Before I get into the bulk of this argument, I need to say one thing: I will not, and let me repeat, WILL NOT, make this section into anything political. While this portion of the series could easily go in that direction, I will not be letting it. So, if you expect something that favors left, right, center, or sideways, you will not get it.
For several years now, we have been hearing about the recession. We hear about different companies going into bankruptcy or getting bailouts, people being out of work for long periods of time, and now, cities filing for bankruptcy. The world seems to be in a downward spiral with no definable end. People are counting their pennies more and more and not splurging on things as much as they were in the 90’s and earlier 2000’s. Young people are having a harder time getting jobs and saving money and debt is piling up. At this point, besides the possible feelings of doom and gloom that may be rushing through you, you may also be wondering what this has to do with wine staying relevant. Well, allow me to explain.
With more people coming of drinking age due to the “baby boomlet”, the consumer base for alcohol is growing. With this economy, the average net worth of those new consumers has dropped. Currently, according to CNNmoney, the average net worth of someone 25-35 is a little over $8,000. Now, factor in rent, school loans, car payments, everyday expenses and we are not left with a whole lot of money to spend on those “extra” things. Those “extra things” include wine and spirits.
Setting the money talk aside for a moment, let’s examine the consumption of these things. With all of the wine in the world, about 90% of it is made to be consumed within a year of it being bottled. Most younger consumers (being defined as the 25 to 35 year old age group in this case) won’t even wait that long, usually drinking the bottle that day or within a week of taking it home. If it is saved, many times it is not in ideal conditions and goes bad within a few years at best. Liquor, for the most part, has no expiration date, mainly because the higher alcohol levels allow for it to be opened and stay open without going bad. In fact, it is almost impossible to make certain liquors go bad at all. That higher alcohol content also means that a little will go much further than a glass of wine.
All of that being said, we turn back to talking about all of this in terms of dollars and cents. According to Decanter, the average price of a bottle of wine has climbed to over $15 a bottle, up almost 80% since 2002. They also say that the average cost will continue to climb as much as 7.1% in the next 2 years. That is not an insignificant jump, especially when you consider that the average alcohol level per bottle is around 13%. Compare that to a bottle of booze; that same priced bottle of booze will carry an alcohol content in the 40% to 50% range, meaning that the likelihood of finishing a bottle in one sitting is slim to none. So, that bottle will last the consumer longer than the bottle of wine will, cutting their average spending on alcohol significantly. This also raises the question as to why people are consuming. Is it for enjoyment, understanding, to get drunk, or any number of other possibilities? This also helps dictate the amount of money that people are willing to spend on the product itself.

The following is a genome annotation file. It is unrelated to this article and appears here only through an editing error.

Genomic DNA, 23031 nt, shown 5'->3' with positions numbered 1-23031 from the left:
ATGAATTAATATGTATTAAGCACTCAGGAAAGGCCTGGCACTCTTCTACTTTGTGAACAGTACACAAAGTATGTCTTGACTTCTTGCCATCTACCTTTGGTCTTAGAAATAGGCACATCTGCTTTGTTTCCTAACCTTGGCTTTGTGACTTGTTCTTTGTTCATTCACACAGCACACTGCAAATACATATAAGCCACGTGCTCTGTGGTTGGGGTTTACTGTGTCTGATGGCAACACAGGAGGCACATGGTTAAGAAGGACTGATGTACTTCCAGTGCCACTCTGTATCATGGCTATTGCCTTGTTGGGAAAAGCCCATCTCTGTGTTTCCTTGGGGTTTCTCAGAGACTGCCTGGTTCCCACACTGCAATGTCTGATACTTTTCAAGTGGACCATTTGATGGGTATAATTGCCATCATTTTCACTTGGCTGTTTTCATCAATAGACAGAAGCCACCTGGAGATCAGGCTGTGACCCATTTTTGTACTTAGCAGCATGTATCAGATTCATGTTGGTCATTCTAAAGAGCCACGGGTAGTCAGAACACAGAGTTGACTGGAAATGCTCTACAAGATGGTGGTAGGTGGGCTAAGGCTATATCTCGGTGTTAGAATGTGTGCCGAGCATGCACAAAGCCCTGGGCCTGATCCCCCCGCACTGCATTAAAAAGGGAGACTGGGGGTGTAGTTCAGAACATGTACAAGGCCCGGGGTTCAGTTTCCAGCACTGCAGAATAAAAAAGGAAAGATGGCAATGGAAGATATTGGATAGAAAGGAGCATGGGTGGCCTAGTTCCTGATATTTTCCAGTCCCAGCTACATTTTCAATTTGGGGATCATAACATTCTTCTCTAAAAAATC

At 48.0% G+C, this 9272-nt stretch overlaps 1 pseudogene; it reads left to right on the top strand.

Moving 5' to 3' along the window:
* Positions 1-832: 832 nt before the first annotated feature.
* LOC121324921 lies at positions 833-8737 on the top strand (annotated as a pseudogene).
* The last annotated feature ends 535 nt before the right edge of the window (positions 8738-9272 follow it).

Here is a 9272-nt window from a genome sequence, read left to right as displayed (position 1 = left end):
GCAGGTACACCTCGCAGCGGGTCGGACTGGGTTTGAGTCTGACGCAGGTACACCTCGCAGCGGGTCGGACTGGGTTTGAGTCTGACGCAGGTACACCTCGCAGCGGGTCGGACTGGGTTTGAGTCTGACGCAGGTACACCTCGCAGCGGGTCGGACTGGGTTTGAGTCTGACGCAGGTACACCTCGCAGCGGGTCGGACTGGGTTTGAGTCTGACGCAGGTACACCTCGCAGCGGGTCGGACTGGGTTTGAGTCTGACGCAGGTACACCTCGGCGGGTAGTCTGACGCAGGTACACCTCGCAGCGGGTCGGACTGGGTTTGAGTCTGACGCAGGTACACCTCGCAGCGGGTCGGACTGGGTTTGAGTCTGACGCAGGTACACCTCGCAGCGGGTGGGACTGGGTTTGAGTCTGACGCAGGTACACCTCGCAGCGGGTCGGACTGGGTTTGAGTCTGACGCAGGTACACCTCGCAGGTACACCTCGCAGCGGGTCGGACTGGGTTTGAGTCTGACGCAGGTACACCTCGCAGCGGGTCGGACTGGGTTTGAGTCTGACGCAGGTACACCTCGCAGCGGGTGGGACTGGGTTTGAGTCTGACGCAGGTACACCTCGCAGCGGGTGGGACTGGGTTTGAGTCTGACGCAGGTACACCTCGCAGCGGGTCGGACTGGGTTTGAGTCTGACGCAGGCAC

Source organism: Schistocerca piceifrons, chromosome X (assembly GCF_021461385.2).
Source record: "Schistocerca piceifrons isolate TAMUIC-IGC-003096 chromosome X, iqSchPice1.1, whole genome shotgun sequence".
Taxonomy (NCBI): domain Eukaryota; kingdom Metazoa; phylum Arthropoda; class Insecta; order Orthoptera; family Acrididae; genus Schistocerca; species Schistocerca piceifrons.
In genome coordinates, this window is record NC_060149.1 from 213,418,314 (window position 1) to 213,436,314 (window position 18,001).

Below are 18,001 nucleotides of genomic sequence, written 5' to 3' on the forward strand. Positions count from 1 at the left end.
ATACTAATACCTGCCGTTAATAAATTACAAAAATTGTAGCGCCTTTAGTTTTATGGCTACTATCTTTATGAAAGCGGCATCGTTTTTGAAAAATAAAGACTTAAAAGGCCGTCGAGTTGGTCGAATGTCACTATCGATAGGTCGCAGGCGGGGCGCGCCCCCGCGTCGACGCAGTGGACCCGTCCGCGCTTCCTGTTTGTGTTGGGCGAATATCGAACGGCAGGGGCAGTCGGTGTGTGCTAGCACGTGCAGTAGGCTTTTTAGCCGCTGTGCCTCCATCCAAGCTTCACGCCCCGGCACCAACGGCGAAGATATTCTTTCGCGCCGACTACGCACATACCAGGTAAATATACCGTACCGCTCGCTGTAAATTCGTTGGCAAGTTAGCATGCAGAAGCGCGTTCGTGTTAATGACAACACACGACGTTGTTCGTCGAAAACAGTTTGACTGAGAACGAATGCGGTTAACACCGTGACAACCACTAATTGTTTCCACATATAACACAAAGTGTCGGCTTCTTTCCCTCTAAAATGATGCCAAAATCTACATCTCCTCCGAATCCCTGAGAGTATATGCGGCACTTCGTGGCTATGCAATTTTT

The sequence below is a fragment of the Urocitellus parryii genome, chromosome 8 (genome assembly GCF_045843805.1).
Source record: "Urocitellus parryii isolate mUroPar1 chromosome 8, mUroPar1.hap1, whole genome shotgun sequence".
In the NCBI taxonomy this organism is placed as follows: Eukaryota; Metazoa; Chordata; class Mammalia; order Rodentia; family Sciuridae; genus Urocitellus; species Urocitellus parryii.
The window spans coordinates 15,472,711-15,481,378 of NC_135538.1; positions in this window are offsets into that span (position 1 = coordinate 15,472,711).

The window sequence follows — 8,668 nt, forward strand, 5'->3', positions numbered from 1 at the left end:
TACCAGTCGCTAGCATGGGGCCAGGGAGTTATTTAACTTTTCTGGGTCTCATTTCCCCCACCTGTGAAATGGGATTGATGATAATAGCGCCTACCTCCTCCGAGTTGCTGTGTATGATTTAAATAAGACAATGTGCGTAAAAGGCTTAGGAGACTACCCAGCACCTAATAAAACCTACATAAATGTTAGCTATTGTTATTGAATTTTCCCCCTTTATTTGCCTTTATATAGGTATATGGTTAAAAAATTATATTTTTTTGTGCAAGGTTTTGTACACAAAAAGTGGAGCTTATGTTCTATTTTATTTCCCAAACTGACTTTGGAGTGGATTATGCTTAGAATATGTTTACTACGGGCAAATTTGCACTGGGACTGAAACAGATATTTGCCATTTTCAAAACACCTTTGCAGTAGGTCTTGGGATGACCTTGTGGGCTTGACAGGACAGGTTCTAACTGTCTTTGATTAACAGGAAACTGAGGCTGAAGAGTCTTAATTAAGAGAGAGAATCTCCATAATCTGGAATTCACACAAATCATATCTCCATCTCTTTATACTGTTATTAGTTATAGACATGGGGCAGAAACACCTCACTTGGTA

So here is how I view this economy argument. For the average 25-35 year old, they are not thinking of wine as an investment, so the high end, collectable wines are out of the question. I won’t be cynical an say that all people in that age group are also drinking to get drunk, because I don’t think that this is the reason everyone drinks. However, I do believe that everyone, especially people in those age groups, are looking for value over anything. It is hard to argue that the value of a bottle of liquor or a six pack is less than the value of a similarly priced bottle of wine. Mathematically, it just isn’t. With all of this, how does one make the argument for someone buying wine over other alcohols of the same price?
It is a hard argument to make, and often times one that does not make much head way. We are in a generation that flocks to places with great cocktails and beer lists rather than great wine lists. The thirst for more knowledge and understanding of these products seems to be far greater than that of wine. Some of this goes back to the first part of this series and the conversation of wine being approachable. Does price make it less approachable as well? I would tend to argue that is does and that, and until people have more liquid assent to spend on wine and exploring it, that the trend will stay that way.